• HD: controls for high definition rendering

A bit more on how the three threads are implemented.
Whenever the user changes the current view, the main program thread renders a low quality preview and immediately draws it to the screen. In the background, the normal quality thread (its pixel dimensions match the frame’s pixel dimensions) is told to start working. Once this medium quality rendering is finished, it is preferred to the low quality rendering and gets drawn on the screen.
If the user likes a particular frame, they can initiate a high quality rendering (4K UHD-1, 3840×2160 pixels) either by pressing ‘q’ or selecting HD->Render current frame. This high quality rendering obviously takes some time and a lot of processing power, so this thread is throttled by default to allow the user to further explore the fractal. Throttling can be disabled through the menu option HD->Fast rendering. There is also the option to tell the program to exit upon having finished the last queued high definition rendering (HD->Quit when done).
The high definition renderings are saved as .png files and named with their four defining constants. Zim and Zre define the image’s complex center, Zom defines the complex length above the image’s center. Clr defines the number of maximum iterations.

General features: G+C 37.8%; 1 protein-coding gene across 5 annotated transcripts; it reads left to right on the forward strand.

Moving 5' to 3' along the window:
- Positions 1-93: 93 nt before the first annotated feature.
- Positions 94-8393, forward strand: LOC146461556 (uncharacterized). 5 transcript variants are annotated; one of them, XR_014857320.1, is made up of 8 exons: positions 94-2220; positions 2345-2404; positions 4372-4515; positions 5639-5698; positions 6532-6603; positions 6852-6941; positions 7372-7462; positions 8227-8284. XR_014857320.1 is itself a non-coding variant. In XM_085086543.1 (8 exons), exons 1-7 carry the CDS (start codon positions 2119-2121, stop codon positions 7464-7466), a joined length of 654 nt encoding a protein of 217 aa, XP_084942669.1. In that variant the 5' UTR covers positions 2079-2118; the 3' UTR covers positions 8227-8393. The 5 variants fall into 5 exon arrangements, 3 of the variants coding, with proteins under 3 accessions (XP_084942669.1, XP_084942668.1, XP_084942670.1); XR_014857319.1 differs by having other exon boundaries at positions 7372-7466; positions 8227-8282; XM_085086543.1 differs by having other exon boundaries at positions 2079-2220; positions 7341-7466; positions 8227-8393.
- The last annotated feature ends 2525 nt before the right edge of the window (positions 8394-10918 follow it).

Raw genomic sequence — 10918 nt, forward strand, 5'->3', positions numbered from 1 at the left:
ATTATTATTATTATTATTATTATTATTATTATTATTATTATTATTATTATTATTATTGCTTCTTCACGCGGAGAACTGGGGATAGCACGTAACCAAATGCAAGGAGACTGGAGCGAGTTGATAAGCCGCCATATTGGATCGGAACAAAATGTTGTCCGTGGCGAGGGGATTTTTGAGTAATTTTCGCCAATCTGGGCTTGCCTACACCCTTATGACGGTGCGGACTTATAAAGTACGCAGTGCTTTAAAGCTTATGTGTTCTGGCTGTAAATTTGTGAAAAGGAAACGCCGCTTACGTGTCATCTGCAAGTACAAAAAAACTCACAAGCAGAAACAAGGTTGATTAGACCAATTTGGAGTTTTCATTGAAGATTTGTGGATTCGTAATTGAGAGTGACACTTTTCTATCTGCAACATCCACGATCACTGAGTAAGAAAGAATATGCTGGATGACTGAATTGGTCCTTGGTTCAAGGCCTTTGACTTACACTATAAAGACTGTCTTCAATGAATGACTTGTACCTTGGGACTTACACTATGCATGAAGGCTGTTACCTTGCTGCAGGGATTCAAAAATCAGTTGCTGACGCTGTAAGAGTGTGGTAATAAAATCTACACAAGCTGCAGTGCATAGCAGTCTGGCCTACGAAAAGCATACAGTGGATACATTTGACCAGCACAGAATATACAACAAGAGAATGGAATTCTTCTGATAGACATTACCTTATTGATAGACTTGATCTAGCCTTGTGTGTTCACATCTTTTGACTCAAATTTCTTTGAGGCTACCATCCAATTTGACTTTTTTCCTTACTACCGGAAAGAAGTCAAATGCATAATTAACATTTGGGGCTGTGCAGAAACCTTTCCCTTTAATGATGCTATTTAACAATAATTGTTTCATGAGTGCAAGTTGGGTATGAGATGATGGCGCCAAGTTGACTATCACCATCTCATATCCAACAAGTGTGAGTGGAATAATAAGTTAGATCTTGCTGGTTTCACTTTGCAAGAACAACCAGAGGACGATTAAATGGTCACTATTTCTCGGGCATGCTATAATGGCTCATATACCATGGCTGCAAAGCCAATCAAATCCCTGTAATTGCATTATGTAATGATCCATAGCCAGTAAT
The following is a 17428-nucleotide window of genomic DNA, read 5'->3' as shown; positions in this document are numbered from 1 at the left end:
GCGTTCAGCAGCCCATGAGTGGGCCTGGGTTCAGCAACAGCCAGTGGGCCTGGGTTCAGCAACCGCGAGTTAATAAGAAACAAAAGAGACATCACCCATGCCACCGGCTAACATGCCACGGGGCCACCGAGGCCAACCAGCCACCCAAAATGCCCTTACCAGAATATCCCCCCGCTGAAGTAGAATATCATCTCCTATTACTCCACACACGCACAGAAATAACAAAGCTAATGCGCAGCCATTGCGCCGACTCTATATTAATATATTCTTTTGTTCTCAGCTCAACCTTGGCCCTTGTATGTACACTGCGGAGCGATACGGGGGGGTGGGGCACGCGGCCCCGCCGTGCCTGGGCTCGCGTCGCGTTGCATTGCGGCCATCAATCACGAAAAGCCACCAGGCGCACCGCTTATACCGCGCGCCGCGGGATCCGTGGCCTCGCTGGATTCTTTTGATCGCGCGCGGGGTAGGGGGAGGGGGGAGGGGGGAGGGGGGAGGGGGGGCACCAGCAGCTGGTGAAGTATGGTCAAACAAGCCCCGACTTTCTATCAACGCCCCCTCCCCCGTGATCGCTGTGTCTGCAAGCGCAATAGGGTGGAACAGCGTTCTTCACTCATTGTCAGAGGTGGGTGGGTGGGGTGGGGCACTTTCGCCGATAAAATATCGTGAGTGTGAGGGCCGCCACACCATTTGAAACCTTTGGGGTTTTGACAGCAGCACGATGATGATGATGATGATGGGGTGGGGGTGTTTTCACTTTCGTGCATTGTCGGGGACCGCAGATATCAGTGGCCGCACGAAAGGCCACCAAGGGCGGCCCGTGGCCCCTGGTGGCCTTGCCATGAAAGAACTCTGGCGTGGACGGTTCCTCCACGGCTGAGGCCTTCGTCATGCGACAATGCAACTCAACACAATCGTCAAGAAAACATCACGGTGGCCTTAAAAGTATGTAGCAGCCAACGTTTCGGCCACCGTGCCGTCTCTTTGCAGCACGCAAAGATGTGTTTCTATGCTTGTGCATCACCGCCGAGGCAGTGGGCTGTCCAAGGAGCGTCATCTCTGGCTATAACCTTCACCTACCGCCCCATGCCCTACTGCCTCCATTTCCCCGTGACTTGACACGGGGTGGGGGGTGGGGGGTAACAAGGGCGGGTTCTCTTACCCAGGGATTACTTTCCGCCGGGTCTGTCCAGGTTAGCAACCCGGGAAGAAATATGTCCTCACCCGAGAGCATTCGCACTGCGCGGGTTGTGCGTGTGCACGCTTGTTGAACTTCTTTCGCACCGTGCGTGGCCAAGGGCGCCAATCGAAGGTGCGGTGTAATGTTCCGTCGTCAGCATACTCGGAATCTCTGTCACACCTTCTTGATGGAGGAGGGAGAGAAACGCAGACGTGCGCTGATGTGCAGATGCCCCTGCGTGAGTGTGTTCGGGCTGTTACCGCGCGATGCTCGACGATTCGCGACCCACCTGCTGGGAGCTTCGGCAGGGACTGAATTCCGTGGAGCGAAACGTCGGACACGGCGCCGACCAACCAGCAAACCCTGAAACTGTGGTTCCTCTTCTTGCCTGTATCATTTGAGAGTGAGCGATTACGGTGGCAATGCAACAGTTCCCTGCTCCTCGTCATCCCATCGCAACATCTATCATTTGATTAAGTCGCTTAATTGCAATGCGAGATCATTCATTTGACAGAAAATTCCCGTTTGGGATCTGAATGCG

Just to illustrate how resource intensive fractal rendering really is.
A 4K fractal at 3840×2160 pixels with an iteration depth of 256 would in the worst case scenario (no complex numbers actually escape) require $3840 \cdot 2160 \cdot 256 \cdot 4 = 8493465600$ double multiplications. If you had a super-optimized CPU which could do one double multiplication a clock tick (which current CPUs definitely cannot) and ran at 4.00 GHz, it would still take that massively overpowered machine $\frac{8493465600}{4 \cdot 10^9} = 2.123$ seconds. Larger images and higher maximum iterations would only increase the generated overhead.

Unrelated to algorithmically generating fractal renderings, I recently found a weed which seemed to be related to the Mandelbrot Set and makes nature’s intertwined relationship with fractals blatently obvious. I call it the Mandel Weed.

// Java Code; Jonathan Frech; 22nd, 23rd, 24th, 25th, 26th, 27th of July 2017

## JSweeper

Adding to my collection of clones of popular, well-known games, I created back in November of 2016 a Java-implementation of the all-time Windows classic game, Minesweeper.